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Remove 8 tablespoons and put back in the fridge for later (this is so you can pipe some pretty little rosettes arount the panna cotta when it's time to serve)

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and continue whipping the rest until you have firm peaks.  Fold this whipped cream into the cooked cream and gelatin mixture by slicing down with a rubber spatula into the middle of the bowl, all the way to the bottom, and gently scooping it up the side of the bowl and out.  Go back down in the center and come up the side again, all the while turning the bowl with your other hand.  

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Be gentle.

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Then pour the mixture into little molds and place them in the fridge for about 3 hours.

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To unmold, lower the bottom of each mold in very hot water for a few seconds

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and then invert onto your plate. 

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You may need to lower the mold into the hot water a couple of times before it slides out.  You want enough heat to loosen the panna cotta but not so much that you end up soup.

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I noticed that some of the panna cotta melted a bit and puddled unattractively on top of the pureed strawberries I was using as a base sauce.  Here's where that extra whipped cream comes in reeeeeaalllll handy.  First, put the plate with the unmolded panna cotta back in the fridge so it firms up again.  Then whip your extra whipped cream into stiff peaks and spoon into a piping bag with a start tip.  Then just pipe little rosettes around the perimeter of the panna cotta and cover up the panna cotta drips and KNOW ONE WILL EVER KNOW!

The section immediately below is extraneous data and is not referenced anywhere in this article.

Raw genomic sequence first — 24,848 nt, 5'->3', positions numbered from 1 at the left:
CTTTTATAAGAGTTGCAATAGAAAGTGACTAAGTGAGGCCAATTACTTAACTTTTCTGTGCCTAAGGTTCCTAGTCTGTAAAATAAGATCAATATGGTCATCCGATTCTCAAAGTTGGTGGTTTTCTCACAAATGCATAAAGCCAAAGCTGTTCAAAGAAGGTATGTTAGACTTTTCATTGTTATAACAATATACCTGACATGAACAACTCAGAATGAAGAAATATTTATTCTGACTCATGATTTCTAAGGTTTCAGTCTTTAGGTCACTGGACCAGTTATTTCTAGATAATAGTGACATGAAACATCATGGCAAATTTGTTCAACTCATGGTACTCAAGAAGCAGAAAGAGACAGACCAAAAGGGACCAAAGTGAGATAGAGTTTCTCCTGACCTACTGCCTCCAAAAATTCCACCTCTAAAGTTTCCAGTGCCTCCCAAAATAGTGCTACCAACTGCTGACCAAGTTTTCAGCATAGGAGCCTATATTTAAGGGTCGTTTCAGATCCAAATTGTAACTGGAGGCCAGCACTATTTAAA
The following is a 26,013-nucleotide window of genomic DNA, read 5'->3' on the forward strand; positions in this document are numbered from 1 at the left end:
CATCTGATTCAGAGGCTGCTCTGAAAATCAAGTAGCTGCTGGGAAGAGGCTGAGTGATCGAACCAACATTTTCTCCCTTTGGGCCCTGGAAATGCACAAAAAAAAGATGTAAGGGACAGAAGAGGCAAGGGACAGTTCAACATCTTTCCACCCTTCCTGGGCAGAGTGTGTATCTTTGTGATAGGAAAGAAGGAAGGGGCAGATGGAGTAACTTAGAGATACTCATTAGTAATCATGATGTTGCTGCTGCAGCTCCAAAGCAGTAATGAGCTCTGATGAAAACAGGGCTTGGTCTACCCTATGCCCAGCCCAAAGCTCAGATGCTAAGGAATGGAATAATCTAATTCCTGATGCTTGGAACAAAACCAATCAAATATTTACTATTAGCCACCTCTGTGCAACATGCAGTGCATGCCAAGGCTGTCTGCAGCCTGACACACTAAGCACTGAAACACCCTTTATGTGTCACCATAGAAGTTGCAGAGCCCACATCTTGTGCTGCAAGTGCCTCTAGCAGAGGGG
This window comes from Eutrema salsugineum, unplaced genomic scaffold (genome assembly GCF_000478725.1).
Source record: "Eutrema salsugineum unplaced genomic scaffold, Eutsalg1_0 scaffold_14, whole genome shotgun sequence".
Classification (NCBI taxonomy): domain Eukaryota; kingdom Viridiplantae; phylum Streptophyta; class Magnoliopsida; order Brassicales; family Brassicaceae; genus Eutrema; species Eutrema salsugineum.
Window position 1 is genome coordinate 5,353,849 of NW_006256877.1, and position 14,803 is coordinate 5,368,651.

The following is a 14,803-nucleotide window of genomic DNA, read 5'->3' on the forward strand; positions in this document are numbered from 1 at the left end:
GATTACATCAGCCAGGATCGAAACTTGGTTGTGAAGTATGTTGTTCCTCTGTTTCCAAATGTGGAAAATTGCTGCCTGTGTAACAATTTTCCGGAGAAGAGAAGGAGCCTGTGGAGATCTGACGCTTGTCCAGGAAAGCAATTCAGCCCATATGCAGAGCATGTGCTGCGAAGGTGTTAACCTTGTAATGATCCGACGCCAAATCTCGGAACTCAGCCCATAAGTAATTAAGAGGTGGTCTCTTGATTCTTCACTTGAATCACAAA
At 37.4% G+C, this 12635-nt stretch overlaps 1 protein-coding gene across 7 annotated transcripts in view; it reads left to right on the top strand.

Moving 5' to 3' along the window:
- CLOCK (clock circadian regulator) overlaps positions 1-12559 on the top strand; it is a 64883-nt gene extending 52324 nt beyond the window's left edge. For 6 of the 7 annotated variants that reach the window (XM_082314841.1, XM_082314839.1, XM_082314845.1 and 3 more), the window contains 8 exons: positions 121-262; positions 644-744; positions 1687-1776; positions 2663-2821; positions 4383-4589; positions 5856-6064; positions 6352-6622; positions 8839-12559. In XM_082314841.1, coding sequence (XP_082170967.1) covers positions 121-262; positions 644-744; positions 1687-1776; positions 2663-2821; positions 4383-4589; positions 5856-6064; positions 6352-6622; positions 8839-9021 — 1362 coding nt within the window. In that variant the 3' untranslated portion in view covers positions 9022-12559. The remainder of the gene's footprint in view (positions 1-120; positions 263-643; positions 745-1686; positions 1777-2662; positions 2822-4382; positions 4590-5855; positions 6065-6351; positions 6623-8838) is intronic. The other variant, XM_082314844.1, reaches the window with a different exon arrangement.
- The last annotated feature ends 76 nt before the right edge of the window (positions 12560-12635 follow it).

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Unless they read this post.

FYI, this recipe serves 2, but I used smaller molds and got lots of little servings – that way everyone could have a couple of small panna cotta shapes each to taste test.

Alex licked the bowl after I poured the second batch into the little molds, and he said it was pretty tasty – like melted strawberry ice cream.  A good omen.

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I dished up samples of each batch to Bill, the kids, and me, and had everyone taste both versions and tell me which one they preferred, and why.

We all preferred the flavor of the first batch – the one with 1/4 cup of sugar.  It wasn't overly sweet – the tartness of the strawberries helped to balance out the sugar – but for whatever reason, that batch had a more pronounced strawberry flavor.

Not sure if it it's because we subconsciously associate sweetness with good flavor or what, but that's how it played out.

Other than that, the texture was the same, both batches set up nicely and unmolded the same.

So I'd say, if you want to give this a try, maybe split the difference and use 3 tablespoons of sugar (if you're looking for something not-so-sweet) for your first batch and see how you like it.  Then, in subsequent batches, you can increase or decrease the sugar amount as it suits you.

Hope this was helpful, ogz5!

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3 thoughts on “Strawberry Panna Cotta

  1. Oh wow Jayne, thanks a lot for heeding my request *kneels and bows* 😛 . I will definitely try this recipe. OMG! I’m already salivating just by looking at the photos. Will keep you posted. Thanks to Alex and your family, the tasters.